Certainly, considerable innovation among ETFs will continue to occur. Already we see "active" ETFs being created. Already, ETF.com reports there are 202 actively traded ETFs in the U.S. markets, with total assets under management of $45 billion. Of that number, only 68 were focused on equities with only one focused on emerging markets (First Trust RiverFront Dynamic Emerging Markets (RFEM) and none on Chinese equities.

BS Terms

Richard Quandt has written a great article about wine descriptors titled "On Wine Bullshit: Some New Software." I followed that with a piece noting that marketing efforts for wine and investments are quite similar in that they both use terms meaning little. And we still hear about the Callan charts purporting to show how different investment categories perform well in different years. The following from McKinsey falls into this vein,

McKinsey:

Meanwhile, multi-asset strategies and alternatives have both grown in parallel,

By reframing the portfolio construction process with respect to different types of risk exposures (for example, corporate, interest rates, or inflation) instead of types of asset classes, new approaches are blurring the boundaries between asset classes, creating competition across previously distinct categories (for instance, private equity in the place of some public equities).

Factor investing seeks to go beyond broad market-capitalization-weighted indices to identify a more granular set of performance drivers, such as macroeconomic growth, currency fluctuations, or momentum. Factors are the cornerstone of a passive investment strategy - so-called smart beta - that has been rapidly gaining traction with investors by providing a finely calibrated set of portfolio building blocks. Interestingly, factor-based investing challenges both active management (because a good portion of "alpha" is attributable to exposure to these factors rather security selection) as well as passive management (because classic passive management ignores these factors). As they gain acceptance, asset classes will become increasingly fungible; meanwhile the line between active and passive investing will become increasingly blurred as smart beta utilizes both active and passive methods. The net result will be an increased level of competition not just within individual asset classes, but also across them.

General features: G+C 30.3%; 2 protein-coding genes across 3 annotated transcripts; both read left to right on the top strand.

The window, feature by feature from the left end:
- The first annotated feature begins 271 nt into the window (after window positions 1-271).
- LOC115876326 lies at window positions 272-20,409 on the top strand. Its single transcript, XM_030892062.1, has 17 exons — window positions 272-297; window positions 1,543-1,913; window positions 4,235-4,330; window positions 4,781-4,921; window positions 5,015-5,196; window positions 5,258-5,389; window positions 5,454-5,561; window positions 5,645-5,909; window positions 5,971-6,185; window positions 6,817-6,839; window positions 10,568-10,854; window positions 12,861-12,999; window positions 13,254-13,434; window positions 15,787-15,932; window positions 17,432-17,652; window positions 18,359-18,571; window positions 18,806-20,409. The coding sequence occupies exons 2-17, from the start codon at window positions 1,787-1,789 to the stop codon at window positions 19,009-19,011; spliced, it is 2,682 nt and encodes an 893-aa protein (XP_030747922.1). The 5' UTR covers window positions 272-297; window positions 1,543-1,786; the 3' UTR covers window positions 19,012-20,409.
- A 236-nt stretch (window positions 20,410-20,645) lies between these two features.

I am really not sure what McKinsey is talking about here. "Factor-based investing," "fungible", granular performance drivers?"

Alternative Investments

McKinsey goes on to make two important points about the growing importance of alternative investments - venture capital, private equity, hedge funds, real estate investment trusts, commodities as well as real assets such as precious metals, rare coins, wine, and art.